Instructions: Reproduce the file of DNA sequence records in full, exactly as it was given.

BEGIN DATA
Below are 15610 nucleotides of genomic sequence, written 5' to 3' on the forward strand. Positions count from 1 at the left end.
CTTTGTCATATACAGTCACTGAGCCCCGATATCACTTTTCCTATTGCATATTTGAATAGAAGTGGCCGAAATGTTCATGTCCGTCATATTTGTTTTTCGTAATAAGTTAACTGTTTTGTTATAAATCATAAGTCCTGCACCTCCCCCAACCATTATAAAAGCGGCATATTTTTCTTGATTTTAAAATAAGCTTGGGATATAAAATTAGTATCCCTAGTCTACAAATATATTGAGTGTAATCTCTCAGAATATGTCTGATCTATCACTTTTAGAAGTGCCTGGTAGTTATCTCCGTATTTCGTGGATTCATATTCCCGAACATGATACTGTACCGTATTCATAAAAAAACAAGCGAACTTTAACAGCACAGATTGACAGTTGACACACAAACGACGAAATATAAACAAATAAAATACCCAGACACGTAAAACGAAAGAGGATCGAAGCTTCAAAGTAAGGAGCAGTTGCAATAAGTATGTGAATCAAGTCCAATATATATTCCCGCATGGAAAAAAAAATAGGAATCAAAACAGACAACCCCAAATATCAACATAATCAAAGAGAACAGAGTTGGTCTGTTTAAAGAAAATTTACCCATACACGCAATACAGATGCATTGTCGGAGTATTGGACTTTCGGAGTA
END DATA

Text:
Below are 15610 nucleotides of genomic sequence, written 5' to 3' on the forward strand. Positions count from 1 at the left end.
CTTTGTCATATACAGTCACTGAGCCCCGATATCACTTTTCCTATTGCATATTTGAATAGAAGTGGCCGAAATGTTCATGTCCGTCATATTTGTTTTTCGTAATAAGTTAACTGTTTTGTTATAAATCATAAGTCCTGCACCTCCCCCAACCATTATAAAAGCGGCATATTTTTCTTGATTTTAAAATAAGCTTGGGATATAAAATTAGTATCCCTAGTCTACAAATATATTGAGTGTAATCTCTCAGAATATGTCTGATCTATCACTTTTAGAAGTGCCTGGTAGTTATCTCCGTATTTCGTGGATTCATATTCCCGAACATGATACTGTACCGTATTCATAAAAAAACAAGCGAACTTTAACAGCACAGATTGACAGTTGACACACAAACGACGAAATATAAACAAATAAAATACCCAGACACGTAAAACGAAAGAGGATCGAAGCTTCAAAGTAAGGAGCAGTTGCAATAAGTATGTGAATCAAGTCCAATATATATTCCCGCATGGAAAAAAAAATAGGAATCAAAACAGACAACCCCAAATATCAACATAATCAAAGAGAACAGAGTTGGTCTGTTTAAAGAAAATTTACCCATACACGCAATACAGATGCATTGTCGGAGTATTGGACTTTCGGAGTA